Thanks for the feedback marz. Yes I'm in NC. The lost legit place Ives been to was snowshoe in February this year and correct, this is my second season skiing. I'm 30.
post #8 of 22
Quote:
Originally Posted by RC1090nc View Post

they're 30.5


You need to measure the length of the sole in mm and then feed it into this chart

http://www.mechanicsofsport.com/skiing/equipment/bindings/din-calculator.html

along with your other data. 

 

I suspect you will get 6 or 6.5 for a type II skier.  Maybe you are really a type III skier. 

post #9 of 22
Thread Starter 
Thanks for the link, it was showing a 6. I don't think I'm iii yet, I don't ski aggressively and I feel like I don't have very good form though I am comfortable skiing and feel in control but hopefully after a couple lessons before telluride I can step it up
post #10 of 22

It is quite likely given your size and strength that you have taken to bullyiing the ski into submission.  Yanking an mule around by the bit, instead of leading a horse with the reins.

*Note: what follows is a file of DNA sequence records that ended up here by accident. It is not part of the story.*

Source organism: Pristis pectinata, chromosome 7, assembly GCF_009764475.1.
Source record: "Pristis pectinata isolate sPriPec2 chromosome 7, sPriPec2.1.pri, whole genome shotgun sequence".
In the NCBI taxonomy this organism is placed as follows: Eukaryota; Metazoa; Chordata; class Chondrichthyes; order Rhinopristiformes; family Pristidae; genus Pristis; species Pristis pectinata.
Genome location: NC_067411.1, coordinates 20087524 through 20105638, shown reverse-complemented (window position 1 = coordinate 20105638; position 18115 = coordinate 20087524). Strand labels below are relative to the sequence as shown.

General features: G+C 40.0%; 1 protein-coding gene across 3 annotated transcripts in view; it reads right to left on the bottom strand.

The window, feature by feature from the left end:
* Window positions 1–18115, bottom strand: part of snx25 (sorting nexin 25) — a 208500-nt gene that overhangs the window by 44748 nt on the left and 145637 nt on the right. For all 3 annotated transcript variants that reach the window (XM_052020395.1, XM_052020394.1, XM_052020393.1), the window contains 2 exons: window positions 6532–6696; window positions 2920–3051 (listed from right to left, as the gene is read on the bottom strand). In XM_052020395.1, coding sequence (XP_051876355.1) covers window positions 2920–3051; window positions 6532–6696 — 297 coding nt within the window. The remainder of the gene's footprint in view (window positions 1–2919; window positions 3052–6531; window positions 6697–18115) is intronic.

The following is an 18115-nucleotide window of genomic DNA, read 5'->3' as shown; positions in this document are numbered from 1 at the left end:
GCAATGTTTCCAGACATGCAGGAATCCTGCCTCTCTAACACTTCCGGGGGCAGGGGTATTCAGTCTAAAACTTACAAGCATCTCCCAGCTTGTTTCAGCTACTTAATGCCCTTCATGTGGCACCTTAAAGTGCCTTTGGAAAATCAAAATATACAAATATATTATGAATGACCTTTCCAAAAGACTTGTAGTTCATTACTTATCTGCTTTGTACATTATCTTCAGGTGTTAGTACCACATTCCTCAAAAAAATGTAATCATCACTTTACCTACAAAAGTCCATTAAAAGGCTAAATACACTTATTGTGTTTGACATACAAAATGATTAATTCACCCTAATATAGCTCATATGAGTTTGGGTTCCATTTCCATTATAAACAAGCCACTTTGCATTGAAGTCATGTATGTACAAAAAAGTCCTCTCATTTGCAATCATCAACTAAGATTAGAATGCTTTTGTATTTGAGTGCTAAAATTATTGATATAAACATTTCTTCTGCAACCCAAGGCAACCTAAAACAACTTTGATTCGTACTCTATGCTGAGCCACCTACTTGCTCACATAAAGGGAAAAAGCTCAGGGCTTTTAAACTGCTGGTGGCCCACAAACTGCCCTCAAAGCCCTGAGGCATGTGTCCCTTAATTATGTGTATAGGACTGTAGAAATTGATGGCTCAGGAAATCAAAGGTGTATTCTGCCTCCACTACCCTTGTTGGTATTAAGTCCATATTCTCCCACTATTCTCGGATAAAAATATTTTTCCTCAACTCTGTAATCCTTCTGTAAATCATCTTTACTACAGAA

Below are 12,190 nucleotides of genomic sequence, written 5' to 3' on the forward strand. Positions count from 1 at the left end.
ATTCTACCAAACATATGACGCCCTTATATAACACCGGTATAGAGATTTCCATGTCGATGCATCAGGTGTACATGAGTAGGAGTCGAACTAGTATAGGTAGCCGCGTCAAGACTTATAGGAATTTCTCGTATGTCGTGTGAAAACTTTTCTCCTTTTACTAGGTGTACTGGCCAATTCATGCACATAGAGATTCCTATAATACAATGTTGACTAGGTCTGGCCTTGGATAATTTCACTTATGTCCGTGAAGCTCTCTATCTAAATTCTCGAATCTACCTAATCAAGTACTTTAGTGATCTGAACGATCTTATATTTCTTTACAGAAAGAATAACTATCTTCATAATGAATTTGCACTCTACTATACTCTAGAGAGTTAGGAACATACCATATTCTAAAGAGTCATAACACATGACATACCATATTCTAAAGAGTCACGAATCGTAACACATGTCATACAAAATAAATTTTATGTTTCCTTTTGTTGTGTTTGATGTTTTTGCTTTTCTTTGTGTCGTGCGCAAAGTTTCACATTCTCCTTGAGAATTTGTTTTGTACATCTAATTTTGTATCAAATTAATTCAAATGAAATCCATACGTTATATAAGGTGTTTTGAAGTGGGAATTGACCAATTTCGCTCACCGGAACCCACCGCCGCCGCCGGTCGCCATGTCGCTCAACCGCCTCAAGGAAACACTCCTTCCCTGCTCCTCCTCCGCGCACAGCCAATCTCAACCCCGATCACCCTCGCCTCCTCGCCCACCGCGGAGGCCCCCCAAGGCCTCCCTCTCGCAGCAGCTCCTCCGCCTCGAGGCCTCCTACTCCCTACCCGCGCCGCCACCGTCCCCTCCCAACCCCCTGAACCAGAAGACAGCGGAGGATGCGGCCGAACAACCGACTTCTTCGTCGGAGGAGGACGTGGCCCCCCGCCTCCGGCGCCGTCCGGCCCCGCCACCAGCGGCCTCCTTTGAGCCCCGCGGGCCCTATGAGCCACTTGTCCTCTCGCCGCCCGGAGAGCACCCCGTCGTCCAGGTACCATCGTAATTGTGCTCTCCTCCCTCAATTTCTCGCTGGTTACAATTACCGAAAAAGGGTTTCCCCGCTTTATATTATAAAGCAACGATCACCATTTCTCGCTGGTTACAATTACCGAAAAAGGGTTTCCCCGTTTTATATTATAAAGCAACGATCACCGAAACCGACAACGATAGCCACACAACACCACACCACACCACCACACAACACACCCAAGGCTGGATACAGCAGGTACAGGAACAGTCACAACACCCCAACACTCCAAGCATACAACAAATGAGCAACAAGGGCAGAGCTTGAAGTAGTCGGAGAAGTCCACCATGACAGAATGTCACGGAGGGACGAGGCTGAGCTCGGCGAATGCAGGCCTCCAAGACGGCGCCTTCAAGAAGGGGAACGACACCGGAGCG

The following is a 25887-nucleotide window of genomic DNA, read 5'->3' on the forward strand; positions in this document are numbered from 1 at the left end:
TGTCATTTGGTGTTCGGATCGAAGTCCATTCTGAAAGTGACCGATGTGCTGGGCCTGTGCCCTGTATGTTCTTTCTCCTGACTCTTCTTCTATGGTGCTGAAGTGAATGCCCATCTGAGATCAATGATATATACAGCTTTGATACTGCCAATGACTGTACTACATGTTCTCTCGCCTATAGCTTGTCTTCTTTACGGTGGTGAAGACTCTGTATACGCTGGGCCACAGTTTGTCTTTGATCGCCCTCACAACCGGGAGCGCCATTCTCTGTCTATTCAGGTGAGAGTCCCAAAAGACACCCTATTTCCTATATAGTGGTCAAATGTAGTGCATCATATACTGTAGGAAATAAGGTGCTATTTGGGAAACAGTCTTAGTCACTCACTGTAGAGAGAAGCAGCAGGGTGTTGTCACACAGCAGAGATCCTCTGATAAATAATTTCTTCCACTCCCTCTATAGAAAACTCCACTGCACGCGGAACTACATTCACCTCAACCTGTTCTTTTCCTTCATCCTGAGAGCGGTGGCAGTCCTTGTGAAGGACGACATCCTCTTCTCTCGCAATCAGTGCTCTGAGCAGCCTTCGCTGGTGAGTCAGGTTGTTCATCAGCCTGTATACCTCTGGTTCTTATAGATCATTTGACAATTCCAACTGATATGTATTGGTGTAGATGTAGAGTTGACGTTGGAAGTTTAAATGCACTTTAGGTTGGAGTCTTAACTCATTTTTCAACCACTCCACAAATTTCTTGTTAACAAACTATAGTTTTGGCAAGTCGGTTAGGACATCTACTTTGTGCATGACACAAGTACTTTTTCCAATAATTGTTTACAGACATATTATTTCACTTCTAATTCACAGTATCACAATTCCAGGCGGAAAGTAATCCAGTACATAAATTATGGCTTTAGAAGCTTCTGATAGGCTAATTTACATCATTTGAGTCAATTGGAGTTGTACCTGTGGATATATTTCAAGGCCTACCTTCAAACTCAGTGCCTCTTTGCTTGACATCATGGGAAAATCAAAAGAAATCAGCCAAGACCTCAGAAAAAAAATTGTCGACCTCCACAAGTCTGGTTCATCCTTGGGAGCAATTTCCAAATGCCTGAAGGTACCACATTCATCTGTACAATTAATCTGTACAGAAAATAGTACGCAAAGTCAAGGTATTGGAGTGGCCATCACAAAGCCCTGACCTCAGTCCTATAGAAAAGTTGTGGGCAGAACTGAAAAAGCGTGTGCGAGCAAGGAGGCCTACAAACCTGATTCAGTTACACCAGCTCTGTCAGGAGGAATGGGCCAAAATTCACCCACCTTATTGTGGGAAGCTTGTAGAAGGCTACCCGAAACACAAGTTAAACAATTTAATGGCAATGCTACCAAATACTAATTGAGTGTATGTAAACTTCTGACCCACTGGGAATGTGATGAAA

Normal forces applied on the ski in the absence of bumps, ruts and severe impacts at speed, should not cause the ski to release, even at a low setting.  Catching an edge and pulling the ski along, twisting a ski when it is stuck in the snow and doesn't want to twist and forcing a ski to go where you want it to instead of tipping the ski, weighting it and riding it where that makes it want to go will cause releases. 

post #11 of 22
Quote:
Originally Posted by RC1090nc View Post

they're 30.5

Cronological age. At 50, binding setting go down a point.

(Don't mistake this fact for my agreement. smile.gif )
post #12 of 22

FIFY  ;)